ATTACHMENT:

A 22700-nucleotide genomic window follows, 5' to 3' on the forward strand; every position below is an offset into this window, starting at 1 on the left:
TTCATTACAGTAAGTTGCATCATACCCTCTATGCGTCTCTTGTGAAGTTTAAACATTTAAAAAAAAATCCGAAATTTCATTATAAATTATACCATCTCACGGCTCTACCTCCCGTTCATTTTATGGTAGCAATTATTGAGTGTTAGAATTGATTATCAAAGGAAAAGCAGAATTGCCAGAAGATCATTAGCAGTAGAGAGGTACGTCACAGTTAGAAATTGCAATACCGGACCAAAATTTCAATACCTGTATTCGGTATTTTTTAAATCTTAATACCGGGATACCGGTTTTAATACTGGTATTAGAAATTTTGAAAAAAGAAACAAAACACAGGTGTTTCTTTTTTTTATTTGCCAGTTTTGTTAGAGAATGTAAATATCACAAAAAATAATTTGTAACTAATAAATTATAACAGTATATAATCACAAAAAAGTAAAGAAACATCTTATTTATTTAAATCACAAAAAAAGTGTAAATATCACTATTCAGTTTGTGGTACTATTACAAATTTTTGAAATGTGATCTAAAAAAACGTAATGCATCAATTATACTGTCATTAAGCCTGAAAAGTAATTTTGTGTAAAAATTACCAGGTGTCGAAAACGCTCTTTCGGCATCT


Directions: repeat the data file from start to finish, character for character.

A 22700-nucleotide genomic window follows, 5' to 3' on the forward strand; every position below is an offset into this window, starting at 1 on the left:
TTCATTACAGTAAGTTGCATCATACCCTCTATGCGTCTCTTGTGAAGTTTAAACATTTAAAAAAAAATCCGAAATTTCATTATAAATTATACCATCTCACGGCTCTACCTCCCGTTCATTTTATGGTAGCAATTATTGAGTGTTAGAATTGATTATCAAAGGAAAAGCAGAATTGCCAGAAGATCATTAGCAGTAGAGAGGTACGTCACAGTTAGAAATTGCAATACCGGACCAAAATTTCAATACCTGTATTCGGTATTTTTTAAATCTTAATACCGGGATACCGGTTTTAATACTGGTATTAGAAATTTTGAAAAAAGAAACAAAACACAGGTGTTTCTTTTTTTTATTTGCCAGTTTTGTTAGAGAATGTAAATATCACAAAAAATAATTTGTAACTAATAAATTATAACAGTATATAATCACAAAAAAGTAAAGAAACATCTTATTTATTTAAATCACAAAAAAAGTGTAAATATCACTATTCAGTTTGTGGTACTATTACAAATTTTTGAAATGTGATCTAAAAAAACGTAATGCATCAATTATACTGTCATTAAGCCTGAAAAGTAATTTTGTGTAAAAATTACCAGGTGTCGAAAACGCTCTTTCGGCATCT